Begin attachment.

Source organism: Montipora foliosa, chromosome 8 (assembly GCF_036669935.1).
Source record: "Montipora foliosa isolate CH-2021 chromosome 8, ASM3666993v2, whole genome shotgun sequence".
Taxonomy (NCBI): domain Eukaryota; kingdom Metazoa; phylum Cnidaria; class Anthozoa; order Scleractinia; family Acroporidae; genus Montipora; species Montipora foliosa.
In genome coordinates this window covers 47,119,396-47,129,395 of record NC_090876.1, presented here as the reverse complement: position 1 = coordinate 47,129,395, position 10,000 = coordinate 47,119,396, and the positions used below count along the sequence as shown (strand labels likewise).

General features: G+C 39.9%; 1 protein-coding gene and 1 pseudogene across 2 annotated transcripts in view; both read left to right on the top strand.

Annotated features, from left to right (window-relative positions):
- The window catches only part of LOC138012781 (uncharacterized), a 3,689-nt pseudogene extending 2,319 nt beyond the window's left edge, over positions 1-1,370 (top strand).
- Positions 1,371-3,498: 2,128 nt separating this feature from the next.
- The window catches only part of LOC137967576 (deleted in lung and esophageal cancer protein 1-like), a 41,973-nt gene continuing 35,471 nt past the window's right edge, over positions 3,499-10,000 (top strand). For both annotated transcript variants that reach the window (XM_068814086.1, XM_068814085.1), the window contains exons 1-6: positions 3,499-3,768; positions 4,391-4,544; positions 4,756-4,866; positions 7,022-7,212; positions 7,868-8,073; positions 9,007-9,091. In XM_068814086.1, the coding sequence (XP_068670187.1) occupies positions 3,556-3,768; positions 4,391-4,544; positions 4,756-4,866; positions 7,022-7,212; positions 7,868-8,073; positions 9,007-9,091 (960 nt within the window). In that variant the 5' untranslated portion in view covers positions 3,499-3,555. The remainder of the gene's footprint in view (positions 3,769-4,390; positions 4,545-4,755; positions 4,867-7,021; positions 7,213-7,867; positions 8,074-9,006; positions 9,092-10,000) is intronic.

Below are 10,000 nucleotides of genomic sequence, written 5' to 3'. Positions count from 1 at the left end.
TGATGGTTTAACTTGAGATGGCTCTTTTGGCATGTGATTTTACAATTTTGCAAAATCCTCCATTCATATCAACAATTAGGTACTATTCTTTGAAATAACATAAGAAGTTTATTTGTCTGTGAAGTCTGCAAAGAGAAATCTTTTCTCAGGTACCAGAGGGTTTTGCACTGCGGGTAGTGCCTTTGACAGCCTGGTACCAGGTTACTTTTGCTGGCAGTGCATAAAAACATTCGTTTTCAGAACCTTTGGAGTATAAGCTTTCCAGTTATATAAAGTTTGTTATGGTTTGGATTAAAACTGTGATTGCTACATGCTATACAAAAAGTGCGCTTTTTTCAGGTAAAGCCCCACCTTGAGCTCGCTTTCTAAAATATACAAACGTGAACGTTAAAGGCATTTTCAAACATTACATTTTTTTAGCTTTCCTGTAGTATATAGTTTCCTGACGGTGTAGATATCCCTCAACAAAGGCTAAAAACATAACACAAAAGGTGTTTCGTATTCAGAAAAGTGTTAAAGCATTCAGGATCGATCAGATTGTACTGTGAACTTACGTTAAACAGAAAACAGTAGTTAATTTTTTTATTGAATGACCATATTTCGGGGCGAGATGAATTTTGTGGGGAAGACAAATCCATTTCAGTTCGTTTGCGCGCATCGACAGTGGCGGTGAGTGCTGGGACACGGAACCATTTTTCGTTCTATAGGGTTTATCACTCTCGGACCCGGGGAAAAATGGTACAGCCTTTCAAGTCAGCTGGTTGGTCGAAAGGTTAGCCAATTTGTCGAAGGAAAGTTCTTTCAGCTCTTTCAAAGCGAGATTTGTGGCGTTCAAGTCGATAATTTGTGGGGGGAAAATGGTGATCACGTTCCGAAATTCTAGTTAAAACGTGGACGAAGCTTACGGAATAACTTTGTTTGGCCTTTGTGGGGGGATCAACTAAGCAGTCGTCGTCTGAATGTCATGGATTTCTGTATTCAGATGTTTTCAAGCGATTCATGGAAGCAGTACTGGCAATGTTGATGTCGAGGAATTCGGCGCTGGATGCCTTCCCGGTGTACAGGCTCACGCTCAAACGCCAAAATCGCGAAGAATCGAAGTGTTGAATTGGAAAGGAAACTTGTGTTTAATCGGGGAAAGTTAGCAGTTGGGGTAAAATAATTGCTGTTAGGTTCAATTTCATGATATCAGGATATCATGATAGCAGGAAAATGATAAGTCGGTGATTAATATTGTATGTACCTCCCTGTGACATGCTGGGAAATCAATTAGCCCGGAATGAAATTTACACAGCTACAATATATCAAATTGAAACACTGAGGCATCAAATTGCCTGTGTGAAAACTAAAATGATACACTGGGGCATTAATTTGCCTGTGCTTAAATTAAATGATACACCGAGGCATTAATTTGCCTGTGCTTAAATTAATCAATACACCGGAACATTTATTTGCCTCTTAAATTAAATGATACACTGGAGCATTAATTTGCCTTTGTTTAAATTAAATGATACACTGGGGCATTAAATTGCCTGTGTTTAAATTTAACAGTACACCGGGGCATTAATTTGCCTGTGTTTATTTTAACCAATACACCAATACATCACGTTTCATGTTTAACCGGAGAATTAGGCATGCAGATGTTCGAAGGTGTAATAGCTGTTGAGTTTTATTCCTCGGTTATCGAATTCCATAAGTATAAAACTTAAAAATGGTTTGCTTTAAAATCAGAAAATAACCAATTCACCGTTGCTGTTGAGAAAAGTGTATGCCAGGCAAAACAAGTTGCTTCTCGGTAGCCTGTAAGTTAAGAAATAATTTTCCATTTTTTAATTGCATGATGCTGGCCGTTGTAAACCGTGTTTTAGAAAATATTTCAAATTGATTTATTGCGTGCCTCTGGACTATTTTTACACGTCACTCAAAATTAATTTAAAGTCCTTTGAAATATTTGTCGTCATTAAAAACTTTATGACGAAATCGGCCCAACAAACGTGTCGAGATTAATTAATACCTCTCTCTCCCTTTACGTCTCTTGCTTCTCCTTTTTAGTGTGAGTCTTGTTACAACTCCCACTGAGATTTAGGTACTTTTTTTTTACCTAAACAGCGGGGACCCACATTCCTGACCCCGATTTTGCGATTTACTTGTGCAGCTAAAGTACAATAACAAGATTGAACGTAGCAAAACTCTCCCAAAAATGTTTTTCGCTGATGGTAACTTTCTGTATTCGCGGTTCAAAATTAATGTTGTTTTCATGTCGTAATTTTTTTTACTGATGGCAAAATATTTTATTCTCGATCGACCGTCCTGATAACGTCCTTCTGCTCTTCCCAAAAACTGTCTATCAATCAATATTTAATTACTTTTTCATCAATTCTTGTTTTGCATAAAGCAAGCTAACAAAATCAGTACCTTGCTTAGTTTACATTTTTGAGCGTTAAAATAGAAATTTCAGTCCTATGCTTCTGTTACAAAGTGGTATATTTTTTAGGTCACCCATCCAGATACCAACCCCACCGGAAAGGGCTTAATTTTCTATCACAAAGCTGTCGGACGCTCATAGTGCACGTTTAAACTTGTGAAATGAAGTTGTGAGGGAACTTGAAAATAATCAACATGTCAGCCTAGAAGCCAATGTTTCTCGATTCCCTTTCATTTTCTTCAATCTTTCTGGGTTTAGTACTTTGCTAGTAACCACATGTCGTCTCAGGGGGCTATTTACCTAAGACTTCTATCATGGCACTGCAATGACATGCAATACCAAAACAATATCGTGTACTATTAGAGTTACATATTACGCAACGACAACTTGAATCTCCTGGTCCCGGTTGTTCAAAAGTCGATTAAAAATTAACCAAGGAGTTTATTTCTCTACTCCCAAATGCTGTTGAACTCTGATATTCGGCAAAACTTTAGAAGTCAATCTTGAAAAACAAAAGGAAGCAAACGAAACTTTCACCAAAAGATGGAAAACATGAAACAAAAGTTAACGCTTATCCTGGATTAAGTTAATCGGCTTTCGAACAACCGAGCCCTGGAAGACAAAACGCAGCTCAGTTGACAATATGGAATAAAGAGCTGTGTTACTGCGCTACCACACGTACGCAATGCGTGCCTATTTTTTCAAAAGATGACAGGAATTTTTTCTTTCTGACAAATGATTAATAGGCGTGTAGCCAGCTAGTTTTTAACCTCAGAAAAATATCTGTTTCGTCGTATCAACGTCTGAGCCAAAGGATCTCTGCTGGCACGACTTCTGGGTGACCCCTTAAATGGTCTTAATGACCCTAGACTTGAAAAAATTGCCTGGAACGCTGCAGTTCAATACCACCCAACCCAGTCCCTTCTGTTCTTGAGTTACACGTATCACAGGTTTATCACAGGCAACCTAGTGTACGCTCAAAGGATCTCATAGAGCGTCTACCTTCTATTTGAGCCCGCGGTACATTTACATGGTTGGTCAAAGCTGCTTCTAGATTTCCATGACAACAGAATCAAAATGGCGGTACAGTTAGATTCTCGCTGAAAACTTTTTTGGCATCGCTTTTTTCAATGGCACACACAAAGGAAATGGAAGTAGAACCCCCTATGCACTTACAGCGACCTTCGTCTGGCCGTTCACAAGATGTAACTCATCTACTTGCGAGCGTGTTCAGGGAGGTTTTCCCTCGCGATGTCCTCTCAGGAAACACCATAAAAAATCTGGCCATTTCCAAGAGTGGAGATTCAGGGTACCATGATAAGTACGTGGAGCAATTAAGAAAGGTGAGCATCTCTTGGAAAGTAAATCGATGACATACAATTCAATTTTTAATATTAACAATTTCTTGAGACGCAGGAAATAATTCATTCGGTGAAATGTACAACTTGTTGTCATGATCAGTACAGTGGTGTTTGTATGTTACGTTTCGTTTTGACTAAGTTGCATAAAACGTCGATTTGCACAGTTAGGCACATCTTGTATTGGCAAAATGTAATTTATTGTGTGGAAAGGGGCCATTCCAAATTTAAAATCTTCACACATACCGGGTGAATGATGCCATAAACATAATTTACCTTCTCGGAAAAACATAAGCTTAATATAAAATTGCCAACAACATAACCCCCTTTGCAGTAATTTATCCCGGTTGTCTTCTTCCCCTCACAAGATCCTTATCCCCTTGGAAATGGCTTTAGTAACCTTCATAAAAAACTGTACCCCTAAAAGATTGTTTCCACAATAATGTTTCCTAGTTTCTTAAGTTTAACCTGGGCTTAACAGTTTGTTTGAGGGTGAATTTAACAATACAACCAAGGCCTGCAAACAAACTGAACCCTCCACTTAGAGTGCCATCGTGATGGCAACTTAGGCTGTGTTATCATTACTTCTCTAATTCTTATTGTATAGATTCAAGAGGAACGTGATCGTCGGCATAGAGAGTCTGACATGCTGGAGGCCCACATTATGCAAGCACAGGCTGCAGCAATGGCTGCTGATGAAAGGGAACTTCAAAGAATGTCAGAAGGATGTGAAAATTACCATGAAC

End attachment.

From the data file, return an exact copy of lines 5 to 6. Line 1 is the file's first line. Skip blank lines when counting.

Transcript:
General features: G+C 39.9%; 1 protein-coding gene and 1 pseudogene across 2 annotated transcripts in view; both read left to right on the top strand.

Annotated features, from left to right (window-relative positions):